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DOL revises rules banning sex discrimination in federal contracting

For the first time in 40 years, the U.S. Department of Labor is revising its regulations banning sexual discrimination in federal contracting.

According to an official statement Tuesday, the changes are needed to make the labor department’s internal guidelines reflect developments in case law and requirements adopted by other federal agencies. The new regulations merely make explicit existing protections against: compensation discrimination, sexually hostile workplaces, discrimination against pregnant women or women who have other medical conditions and discrimination stemming from sexual stereotypes, among other things.

The new rule will apply to both companies that contract directly with the federal government and those that work on projects that receive federal money. The labor department stated the purpose of the change is to ensure that current anti-discrimination guidelines reflect current interpretations of the federal executive order that, in 1965, established the Office of Federal Contract Compliance Programs.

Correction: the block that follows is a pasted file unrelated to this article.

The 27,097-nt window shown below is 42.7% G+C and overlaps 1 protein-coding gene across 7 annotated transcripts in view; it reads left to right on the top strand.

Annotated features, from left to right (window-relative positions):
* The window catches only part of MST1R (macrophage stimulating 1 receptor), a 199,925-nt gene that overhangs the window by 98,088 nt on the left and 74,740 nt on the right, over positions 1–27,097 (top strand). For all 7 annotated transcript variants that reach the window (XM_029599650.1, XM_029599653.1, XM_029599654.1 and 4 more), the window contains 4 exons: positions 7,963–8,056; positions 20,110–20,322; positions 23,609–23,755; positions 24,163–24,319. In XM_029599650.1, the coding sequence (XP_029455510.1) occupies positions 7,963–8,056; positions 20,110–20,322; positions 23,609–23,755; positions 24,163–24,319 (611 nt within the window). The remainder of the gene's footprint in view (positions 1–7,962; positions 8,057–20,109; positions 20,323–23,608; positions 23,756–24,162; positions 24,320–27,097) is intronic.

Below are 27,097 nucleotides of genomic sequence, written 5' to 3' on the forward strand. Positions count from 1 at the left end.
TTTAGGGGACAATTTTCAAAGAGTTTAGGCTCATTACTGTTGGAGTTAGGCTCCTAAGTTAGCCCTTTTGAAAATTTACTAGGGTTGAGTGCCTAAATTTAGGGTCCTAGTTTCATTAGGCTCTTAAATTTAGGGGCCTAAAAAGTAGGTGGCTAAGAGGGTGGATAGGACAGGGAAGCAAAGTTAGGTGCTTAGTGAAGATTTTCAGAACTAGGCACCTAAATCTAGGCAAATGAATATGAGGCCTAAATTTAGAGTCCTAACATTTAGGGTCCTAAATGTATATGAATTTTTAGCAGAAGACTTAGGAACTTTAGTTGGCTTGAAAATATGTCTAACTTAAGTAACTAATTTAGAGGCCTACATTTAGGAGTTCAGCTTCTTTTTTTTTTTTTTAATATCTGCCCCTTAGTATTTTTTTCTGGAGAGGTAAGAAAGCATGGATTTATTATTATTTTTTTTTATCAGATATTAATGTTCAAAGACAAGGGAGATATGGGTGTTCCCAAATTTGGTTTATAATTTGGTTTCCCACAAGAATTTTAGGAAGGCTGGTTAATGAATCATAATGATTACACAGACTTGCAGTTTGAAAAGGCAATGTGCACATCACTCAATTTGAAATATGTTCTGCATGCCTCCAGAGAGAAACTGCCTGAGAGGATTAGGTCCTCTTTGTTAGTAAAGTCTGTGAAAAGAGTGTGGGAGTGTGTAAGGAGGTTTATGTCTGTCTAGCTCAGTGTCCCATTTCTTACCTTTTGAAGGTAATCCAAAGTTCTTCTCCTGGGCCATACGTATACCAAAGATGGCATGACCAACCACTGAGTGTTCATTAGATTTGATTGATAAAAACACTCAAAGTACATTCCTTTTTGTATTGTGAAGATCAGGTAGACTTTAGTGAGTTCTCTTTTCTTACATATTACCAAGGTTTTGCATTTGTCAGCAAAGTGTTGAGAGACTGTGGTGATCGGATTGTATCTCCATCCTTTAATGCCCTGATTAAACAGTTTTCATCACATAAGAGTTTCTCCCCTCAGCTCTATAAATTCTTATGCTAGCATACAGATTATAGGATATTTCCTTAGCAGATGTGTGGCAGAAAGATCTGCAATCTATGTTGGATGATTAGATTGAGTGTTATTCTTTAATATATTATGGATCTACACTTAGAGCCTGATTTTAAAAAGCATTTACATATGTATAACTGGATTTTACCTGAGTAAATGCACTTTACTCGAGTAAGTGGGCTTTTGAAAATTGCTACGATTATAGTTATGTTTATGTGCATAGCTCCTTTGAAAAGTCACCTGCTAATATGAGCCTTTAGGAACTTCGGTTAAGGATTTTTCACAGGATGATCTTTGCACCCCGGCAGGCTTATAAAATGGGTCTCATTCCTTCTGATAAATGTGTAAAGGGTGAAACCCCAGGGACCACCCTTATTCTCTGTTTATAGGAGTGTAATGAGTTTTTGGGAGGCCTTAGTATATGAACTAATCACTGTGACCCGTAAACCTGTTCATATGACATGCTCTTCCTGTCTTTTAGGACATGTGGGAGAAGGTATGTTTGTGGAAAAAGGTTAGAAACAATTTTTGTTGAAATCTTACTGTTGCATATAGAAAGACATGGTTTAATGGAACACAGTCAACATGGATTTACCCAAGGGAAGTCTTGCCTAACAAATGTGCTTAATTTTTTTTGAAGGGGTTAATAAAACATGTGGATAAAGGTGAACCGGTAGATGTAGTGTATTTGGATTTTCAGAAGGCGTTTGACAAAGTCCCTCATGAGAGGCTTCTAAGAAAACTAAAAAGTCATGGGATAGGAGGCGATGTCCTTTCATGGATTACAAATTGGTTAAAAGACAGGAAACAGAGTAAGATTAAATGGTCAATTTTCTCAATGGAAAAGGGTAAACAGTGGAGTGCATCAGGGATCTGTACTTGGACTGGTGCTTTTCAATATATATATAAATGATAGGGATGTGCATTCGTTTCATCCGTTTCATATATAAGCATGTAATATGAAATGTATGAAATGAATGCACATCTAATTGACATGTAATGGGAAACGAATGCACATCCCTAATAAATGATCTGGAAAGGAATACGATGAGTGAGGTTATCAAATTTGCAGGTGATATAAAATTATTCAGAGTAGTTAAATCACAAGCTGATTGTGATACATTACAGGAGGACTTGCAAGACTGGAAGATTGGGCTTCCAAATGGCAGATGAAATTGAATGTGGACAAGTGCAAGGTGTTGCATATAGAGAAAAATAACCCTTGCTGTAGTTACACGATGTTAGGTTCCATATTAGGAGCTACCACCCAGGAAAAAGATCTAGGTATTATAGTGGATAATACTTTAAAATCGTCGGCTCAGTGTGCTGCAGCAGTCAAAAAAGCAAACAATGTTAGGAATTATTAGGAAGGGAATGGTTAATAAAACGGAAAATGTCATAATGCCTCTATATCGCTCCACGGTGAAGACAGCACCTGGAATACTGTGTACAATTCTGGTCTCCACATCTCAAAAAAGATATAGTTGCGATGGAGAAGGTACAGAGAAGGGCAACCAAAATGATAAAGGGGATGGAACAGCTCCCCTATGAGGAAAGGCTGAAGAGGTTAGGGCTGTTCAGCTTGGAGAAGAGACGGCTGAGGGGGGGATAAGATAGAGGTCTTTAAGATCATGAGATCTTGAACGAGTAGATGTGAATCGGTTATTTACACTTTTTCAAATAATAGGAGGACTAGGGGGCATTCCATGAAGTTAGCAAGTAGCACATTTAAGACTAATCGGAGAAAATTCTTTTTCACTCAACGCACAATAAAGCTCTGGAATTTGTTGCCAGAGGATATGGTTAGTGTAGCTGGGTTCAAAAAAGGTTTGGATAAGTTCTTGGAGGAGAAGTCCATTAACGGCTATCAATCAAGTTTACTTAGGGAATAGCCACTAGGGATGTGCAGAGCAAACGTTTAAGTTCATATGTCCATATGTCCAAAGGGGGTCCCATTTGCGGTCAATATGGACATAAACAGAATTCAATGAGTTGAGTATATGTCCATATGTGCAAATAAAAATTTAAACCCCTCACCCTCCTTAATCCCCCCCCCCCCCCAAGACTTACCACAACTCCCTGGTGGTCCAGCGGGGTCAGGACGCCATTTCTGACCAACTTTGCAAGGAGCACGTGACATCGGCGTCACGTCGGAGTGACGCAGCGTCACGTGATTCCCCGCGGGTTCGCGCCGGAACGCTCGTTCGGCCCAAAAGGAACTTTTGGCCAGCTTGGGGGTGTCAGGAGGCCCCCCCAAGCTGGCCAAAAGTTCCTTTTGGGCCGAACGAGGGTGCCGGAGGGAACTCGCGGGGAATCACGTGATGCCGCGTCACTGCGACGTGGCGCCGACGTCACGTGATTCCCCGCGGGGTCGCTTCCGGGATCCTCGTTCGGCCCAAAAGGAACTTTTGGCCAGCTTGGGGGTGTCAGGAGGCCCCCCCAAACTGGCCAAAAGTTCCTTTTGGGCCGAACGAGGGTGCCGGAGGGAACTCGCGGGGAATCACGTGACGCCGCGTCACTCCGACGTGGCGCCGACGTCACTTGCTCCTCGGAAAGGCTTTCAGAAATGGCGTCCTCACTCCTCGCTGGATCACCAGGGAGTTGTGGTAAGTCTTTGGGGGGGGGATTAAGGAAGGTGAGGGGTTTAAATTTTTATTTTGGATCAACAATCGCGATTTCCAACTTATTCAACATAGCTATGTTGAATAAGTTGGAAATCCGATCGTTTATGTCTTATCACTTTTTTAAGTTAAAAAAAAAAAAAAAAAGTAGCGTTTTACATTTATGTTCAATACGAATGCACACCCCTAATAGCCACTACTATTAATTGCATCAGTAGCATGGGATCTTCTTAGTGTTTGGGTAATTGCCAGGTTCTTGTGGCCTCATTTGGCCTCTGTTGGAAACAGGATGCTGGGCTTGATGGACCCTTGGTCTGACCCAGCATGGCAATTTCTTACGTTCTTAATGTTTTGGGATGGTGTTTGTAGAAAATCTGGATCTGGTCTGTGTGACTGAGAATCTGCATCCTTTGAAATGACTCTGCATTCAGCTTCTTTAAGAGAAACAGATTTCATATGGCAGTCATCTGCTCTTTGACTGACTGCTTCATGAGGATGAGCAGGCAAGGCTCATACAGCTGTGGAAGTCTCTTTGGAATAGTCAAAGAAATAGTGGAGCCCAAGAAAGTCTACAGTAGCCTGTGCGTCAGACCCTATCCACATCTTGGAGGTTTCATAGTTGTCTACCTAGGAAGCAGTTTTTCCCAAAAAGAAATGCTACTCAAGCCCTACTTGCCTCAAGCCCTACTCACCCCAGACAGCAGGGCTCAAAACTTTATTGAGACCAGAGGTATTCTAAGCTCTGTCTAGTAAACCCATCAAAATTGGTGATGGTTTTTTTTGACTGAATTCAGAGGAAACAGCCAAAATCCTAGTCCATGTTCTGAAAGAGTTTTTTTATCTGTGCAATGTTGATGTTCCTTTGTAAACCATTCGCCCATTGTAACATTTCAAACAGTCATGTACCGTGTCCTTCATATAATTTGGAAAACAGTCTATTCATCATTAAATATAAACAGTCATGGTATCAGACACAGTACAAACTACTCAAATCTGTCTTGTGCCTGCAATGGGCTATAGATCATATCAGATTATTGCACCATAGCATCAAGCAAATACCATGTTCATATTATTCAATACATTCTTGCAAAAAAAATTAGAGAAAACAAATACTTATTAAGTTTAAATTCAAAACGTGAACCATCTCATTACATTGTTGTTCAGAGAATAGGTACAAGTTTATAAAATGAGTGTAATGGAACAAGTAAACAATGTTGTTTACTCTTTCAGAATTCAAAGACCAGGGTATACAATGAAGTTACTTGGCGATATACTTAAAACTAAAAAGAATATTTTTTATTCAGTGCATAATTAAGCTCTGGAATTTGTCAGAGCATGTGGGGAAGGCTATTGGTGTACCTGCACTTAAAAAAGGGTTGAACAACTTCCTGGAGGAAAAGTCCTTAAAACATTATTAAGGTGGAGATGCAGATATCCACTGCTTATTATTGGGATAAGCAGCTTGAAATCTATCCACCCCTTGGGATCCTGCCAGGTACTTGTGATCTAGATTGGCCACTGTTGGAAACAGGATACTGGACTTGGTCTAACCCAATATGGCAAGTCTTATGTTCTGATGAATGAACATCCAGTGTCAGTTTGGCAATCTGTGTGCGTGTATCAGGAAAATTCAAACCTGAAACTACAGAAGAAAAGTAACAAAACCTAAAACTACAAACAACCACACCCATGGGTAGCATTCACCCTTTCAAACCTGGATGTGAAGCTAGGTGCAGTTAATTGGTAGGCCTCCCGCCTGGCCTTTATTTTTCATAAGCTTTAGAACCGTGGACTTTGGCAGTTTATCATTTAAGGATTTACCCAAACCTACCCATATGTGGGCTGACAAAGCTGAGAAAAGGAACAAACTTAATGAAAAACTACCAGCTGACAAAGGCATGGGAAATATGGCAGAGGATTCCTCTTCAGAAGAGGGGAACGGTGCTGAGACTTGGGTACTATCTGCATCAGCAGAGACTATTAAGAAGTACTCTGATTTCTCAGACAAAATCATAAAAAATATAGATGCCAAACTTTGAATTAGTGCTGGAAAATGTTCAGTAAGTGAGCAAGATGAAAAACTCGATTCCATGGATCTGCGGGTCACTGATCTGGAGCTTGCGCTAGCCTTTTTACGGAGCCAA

The order, signed by President Lyndon Johnson, directed the new office to add non-discrimination and affirmative-action rules to all federal and federally assisted projects.

“The rule adopted today will mean that long debunked stereotypes will not keep workers from getting a new job or a promotion,” Latifa Lyles, director of the department of labor’s Women’s Bureau, said in a statement. “This is an important reminder that there is no such thing as ‘women’s work’ or ‘men’s work,’ there is only work.”

The Department of Labor’s new guidelines come out the same day that the White House Council on Women and Girls is holding an event named the United State of Women Summit in Washington, D.C. The event is meant to not only provide a venue for talking about progress toward equality between the sexes but also about ways in which improvement is still needed.


About Dan Shaw, [email protected]

Dan Shaw is the managing editor at the Wisconsin Law Journal. He can be reached at [email protected] or at 414-225-1807.

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